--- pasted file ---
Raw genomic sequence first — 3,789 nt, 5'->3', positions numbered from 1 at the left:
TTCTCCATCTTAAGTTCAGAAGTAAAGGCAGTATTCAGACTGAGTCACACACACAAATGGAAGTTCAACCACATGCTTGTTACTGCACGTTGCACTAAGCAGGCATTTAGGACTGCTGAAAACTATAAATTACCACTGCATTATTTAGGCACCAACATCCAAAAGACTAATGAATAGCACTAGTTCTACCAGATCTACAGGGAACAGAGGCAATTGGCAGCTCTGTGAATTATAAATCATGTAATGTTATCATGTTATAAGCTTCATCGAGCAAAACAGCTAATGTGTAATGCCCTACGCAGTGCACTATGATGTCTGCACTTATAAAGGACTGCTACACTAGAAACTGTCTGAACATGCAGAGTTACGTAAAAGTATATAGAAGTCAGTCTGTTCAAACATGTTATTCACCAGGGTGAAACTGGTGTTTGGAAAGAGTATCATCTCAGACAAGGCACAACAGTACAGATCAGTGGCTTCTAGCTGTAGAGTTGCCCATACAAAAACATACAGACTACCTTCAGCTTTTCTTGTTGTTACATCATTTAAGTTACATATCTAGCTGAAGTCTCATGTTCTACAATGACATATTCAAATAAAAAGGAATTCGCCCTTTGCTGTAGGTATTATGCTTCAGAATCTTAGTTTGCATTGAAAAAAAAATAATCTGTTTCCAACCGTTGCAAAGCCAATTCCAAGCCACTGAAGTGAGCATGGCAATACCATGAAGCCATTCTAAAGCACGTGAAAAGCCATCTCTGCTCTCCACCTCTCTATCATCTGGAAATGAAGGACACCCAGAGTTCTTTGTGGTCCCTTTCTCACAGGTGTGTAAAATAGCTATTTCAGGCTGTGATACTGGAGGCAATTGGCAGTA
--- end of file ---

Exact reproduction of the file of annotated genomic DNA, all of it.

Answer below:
Raw genomic sequence first — 3,789 nt, 5'->3', positions numbered from 1 at the left:
TTCTCCATCTTAAGTTCAGAAGTAAAGGCAGTATTCAGACTGAGTCACACACACAAATGGAAGTTCAACCACATGCTTGTTACTGCACGTTGCACTAAGCAGGCATTTAGGACTGCTGAAAACTATAAATTACCACTGCATTATTTAGGCACCAACATCCAAAAGACTAATGAATAGCACTAGTTCTACCAGATCTACAGGGAACAGAGGCAATTGGCAGCTCTGTGAATTATAAATCATGTAATGTTATCATGTTATAAGCTTCATCGAGCAAAACAGCTAATGTGTAATGCCCTACGCAGTGCACTATGATGTCTGCACTTATAAAGGACTGCTACACTAGAAACTGTCTGAACATGCAGAGTTACGTAAAAGTATATAGAAGTCAGTCTGTTCAAACATGTTATTCACCAGGGTGAAACTGGTGTTTGGAAAGAGTATCATCTCAGACAAGGCACAACAGTACAGATCAGTGGCTTCTAGCTGTAGAGTTGCCCATACAAAAACATACAGACTACCTTCAGCTTTTCTTGTTGTTACATCATTTAAGTTACATATCTAGCTGAAGTCTCATGTTCTACAATGACATATTCAAATAAAAAGGAATTCGCCCTTTGCTGTAGGTATTATGCTTCAGAATCTTAGTTTGCATTGAAAAAAAAATAATCTGTTTCCAACCGTTGCAAAGCCAATTCCAAGCCACTGAAGTGAGCATGGCAATACCATGAAGCCATTCTAAAGCACGTGAAAAGCCATCTCTGCTCTCCACCTCTCTATCATCTGGAAATGAAGGACACCCAGAGTTCTTTGTGGTCCCTTTCTCACAGGTGTGTAAAATAGCTATTTCAGGCTGTGATACTGGAGGCAATTGGCAGTA